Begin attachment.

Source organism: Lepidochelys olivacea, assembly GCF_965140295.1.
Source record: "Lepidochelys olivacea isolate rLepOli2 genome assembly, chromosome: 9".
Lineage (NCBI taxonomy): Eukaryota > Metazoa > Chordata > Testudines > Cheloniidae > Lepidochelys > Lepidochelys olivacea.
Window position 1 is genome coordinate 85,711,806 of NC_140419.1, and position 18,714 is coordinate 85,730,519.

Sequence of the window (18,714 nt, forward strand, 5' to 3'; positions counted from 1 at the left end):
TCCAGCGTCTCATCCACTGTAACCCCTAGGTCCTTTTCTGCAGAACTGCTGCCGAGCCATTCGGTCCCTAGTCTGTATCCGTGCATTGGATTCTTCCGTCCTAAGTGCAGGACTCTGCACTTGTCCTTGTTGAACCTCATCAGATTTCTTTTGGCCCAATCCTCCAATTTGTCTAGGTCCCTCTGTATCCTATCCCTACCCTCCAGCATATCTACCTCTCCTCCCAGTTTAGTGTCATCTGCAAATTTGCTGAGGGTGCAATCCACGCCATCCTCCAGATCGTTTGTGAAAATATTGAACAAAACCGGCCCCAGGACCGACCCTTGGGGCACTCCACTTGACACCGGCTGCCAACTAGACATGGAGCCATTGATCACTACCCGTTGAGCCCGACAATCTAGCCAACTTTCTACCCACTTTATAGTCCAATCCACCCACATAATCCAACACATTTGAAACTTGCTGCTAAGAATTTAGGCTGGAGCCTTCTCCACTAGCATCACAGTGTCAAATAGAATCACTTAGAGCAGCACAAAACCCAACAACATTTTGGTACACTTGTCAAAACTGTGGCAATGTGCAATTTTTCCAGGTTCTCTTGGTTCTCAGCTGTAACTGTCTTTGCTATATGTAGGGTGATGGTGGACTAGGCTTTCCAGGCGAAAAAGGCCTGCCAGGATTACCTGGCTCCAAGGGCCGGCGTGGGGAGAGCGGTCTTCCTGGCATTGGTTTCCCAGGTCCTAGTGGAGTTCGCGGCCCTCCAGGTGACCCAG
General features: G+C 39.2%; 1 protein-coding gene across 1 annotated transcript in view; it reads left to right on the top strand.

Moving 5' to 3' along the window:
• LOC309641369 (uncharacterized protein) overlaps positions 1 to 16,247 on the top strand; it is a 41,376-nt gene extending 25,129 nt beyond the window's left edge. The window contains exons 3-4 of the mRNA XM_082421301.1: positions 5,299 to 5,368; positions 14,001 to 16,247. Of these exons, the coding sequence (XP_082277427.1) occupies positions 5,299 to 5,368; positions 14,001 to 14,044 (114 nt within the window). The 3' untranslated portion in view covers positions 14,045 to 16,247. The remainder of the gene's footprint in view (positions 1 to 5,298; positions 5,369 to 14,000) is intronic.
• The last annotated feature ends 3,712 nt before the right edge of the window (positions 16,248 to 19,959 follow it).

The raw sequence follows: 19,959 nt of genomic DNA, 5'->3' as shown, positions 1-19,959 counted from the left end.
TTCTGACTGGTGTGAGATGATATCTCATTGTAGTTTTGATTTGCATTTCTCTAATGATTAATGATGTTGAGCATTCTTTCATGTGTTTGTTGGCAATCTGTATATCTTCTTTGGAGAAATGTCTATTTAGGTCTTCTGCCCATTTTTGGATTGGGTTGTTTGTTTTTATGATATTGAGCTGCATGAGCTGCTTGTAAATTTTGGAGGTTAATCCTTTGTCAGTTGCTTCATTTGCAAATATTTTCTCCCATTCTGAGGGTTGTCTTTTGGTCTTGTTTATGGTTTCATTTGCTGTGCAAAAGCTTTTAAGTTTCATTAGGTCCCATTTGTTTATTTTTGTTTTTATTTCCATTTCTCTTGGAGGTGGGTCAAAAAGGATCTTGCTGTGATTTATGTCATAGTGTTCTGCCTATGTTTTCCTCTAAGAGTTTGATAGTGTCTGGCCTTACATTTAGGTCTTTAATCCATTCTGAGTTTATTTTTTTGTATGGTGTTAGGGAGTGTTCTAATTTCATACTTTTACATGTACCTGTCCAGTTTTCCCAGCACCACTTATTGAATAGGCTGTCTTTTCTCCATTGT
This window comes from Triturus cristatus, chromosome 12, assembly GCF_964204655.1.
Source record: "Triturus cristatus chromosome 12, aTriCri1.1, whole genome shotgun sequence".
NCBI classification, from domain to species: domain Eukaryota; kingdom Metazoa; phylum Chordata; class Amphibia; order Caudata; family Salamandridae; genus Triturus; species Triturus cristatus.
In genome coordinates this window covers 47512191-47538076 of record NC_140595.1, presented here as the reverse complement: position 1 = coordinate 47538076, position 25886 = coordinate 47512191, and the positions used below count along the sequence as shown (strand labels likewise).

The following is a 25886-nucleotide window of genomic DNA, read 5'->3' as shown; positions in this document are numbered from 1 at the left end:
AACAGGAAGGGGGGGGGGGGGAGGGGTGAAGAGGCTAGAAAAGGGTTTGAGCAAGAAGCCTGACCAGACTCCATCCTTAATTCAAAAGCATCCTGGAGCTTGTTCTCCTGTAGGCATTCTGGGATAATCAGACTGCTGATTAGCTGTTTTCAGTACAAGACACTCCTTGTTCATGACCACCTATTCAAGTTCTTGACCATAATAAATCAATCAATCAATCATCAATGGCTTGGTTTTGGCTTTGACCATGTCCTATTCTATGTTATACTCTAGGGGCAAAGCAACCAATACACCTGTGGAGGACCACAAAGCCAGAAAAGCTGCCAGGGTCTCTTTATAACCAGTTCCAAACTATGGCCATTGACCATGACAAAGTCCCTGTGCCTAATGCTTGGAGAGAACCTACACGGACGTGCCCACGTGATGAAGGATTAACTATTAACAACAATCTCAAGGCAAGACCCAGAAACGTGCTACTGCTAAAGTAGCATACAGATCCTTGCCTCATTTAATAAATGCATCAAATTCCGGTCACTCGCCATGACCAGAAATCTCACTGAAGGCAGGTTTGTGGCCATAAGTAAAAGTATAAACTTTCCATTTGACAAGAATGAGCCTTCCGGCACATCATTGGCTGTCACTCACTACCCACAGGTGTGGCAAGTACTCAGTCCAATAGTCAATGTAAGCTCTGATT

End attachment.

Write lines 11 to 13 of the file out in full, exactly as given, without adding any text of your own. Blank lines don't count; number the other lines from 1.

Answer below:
The raw sequence follows: 19,959 nt of genomic DNA, 5'->3' as shown, positions 1-19,959 counted from the left end.
TTCTGACTGGTGTGAGATGATATCTCATTGTAGTTTTGATTTGCATTTCTCTAATGATTAATGATGTTGAGCATTCTTTCATGTGTTTGTTGGCAATCTGTATATCTTCTTTGGAGAAATGTCTATTTAGGTCTTCTGCCCATTTTTGGATTGGGTTGTTTGTTTTTATGATATTGAGCTGCATGAGCTGCTTGTAAATTTTGGAGGTTAATCCTTTGTCAGTTGCTTCATTTGCAAATATTTTCTCCCATTCTGAGGGTTGTCTTTTGGTCTTGTTTATGGTTTCATTTGCTGTGCAAAAGCTTTTAAGTTTCATTAGGTCCCATTTGTTTATTTTTGTTTTTATTTCCATTTCTCTTGGAGGTGGGTCAAAAAGGATCTTGCTGTGATTTATGTCATAGTGTTCTGCCTATGTTTTCCTCTAAGAGTTTGATAGTGTCTGGCCTTACATTTAGGTCTTTAATCCATTCTGAGTTTATTTTTTTGTATGGTGTTAGGGAGTGTTCTAATTTCATACTTTTACATGTACCTGTCCAGTTTTCCCAGCACCACTTATTGAATAGGCTGTCTTTTCTCCATTGT
This window comes from Triturus cristatus, chromosome 12, assembly GCF_964204655.1.